Cost-shared flights in France: applicable rules
Services for cost-shared flights offered through Internet platforms tends to develop as did carpooling services.
In France, the French civil aviation authority (DGAC) was concerned about this new type of service.
The position of the DGAC
A working group headed by the DGAC concluded on 16 January 2016 that cost-shared flights should be considered as a public transport of passengers. The DGAC required then that cost-shared flights platforms obtain an AOC to offer such services…
On the other hand, the EASA confirmed that cost-shared flights fall within the scope of non-commercial operations subject to the EC regulation n°965/2012 of 5 October 2012 as amended. Thus, cost-shared flights are considered as non-commercial flights in Europe.
It results from Article 6 4bis a) of the above regulation that cost-shared flights operated by private persons can be operated pursuant to Annex VII of said regulation by way of derogation from Article 5. Two requirements should be met in such a case:
– the direct cost is shared by all the occupants of the aircraft, pilot included, and
– the number of persons sharing the direct costs is limited to six.
Finally, the DGAC decided to adopt a more flexible position in a decision dated 22nd August 2016 (published in JORF n°0196 du 24 août 2016) and based on Article 14 of the EC regulation n°216/2008.
However, the DAGC provides in its decision strict rules to operate cost-shared flights, in addition to those resulting from the amended regulation n°965/2012, as follows:
Operations of cost-shared flights are restricted to day visual flights.
Further, the DGAC distinguishes two types of flights:
- Circular flights of less than 30 minutes duration for which the aircraft remains within 40 kilometers from the departure aerodrome; and
- Other flights.
For the first type of flights, the private pilot should have a PPL licence with 200 hours experience, with 25 hours during the last 12 months.
For the second type of flights, the pilot should detain in addition the above licence with instrument rating or instructor qualification. In this case, the aircraft should also have flight and navigational instruments and associated equipment as set out either in section NCO.IDE.A.120 (aircraft) or NCO.IDE.H.120 (helicopter).
In addition, the platforms offering cost-shared flights services should make it clear that rules on public transport are not applicable.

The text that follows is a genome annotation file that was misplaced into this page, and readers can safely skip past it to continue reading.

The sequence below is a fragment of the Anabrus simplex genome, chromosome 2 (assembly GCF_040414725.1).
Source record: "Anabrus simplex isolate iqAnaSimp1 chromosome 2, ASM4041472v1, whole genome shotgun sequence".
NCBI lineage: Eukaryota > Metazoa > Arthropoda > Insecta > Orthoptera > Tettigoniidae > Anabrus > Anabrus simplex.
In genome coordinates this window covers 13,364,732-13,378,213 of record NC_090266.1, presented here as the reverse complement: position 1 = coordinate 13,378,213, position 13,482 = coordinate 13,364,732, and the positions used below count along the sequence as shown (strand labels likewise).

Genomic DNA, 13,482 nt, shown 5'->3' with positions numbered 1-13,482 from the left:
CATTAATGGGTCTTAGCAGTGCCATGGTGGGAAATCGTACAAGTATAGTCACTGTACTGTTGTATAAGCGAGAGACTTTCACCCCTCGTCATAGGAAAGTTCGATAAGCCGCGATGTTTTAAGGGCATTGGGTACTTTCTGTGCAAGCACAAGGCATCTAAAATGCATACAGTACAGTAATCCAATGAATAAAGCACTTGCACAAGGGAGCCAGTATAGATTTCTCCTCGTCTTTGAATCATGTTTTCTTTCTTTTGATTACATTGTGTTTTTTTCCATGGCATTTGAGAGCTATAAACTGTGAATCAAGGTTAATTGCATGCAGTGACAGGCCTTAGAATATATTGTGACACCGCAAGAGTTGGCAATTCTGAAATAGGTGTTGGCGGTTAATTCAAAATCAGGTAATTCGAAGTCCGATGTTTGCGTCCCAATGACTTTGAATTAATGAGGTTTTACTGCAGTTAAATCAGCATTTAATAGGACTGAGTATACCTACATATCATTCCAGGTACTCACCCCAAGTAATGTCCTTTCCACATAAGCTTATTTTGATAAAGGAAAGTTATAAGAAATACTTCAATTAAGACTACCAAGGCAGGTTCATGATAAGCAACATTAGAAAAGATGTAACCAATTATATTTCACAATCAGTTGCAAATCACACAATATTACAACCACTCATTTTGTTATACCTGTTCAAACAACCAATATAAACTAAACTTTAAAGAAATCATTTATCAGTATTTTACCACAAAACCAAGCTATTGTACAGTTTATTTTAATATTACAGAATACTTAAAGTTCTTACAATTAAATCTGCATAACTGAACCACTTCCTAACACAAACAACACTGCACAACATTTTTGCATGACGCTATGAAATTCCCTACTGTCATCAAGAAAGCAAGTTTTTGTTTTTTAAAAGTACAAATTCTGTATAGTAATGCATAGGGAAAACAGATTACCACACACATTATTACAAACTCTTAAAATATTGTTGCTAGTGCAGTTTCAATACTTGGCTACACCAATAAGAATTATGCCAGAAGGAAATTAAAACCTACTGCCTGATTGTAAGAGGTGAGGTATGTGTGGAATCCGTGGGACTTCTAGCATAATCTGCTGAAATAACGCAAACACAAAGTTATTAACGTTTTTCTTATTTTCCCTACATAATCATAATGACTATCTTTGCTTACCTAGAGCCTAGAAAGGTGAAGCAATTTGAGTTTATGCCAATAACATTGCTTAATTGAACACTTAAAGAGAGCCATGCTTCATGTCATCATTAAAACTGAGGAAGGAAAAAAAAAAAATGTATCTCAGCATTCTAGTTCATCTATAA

Cost-shared flights in Europe and French perspective
Most European member States followed the position of the EASA and do not require further conditions to operate cost-shared flights. This is the case in the UK. The CAA published guidance and information notice relating to cost-shared flights, introducing with the UK the recent amendments to the European regulation n°965/2012.
The DGAC decided to adopt additional rules for all cost-shared flight arriving at or departing from a French aerodrome.
Such a position would certainly be considered as restrictive for cost-shared flights operated from or to another member State. At the moment, pilots from other member States have to comply with the new French rules to fly to a French aerodrome…
The EASA will thus have to take position in respect of these French rules, pursuant to Article 14 of the EC regulation n°216/2008.
French Internet platforms now expect that the flexible position of the EASA will be preferred to the French rules!
Liability in case of accident
Even if the cost-shares flights services are developed on a similar economic model as carpooling, the liability regime under French law differs significantly.
In case of accident, the passengers of a vehicle are protected by the « Law Badinter » which provides strict liability rules, special protection for passengers who are victims of an accident, compulsory insurance, etc. Passengers may also be compensated by the FGAO (the French mandatory third party liability insurance guarantee fund).
The situation is different for non-commercial flights under French law.
Article L.6421-4 of the transport code provides a special liability regime. In case of accident, it will be necessary to demonstrate a fault committed by the pilot. Indeed, cost-shared flights can be considered as a gratuitous flight for this purpose. However, in practice it is difficult to prove such a fault.
The insurance of the pilot may be of assistance if its terms and conditions allow compensation in such a case. Otherwise the CIVI (another French guarantee fund for criminal offences) may offer compensation, but only if a criminal offence is established.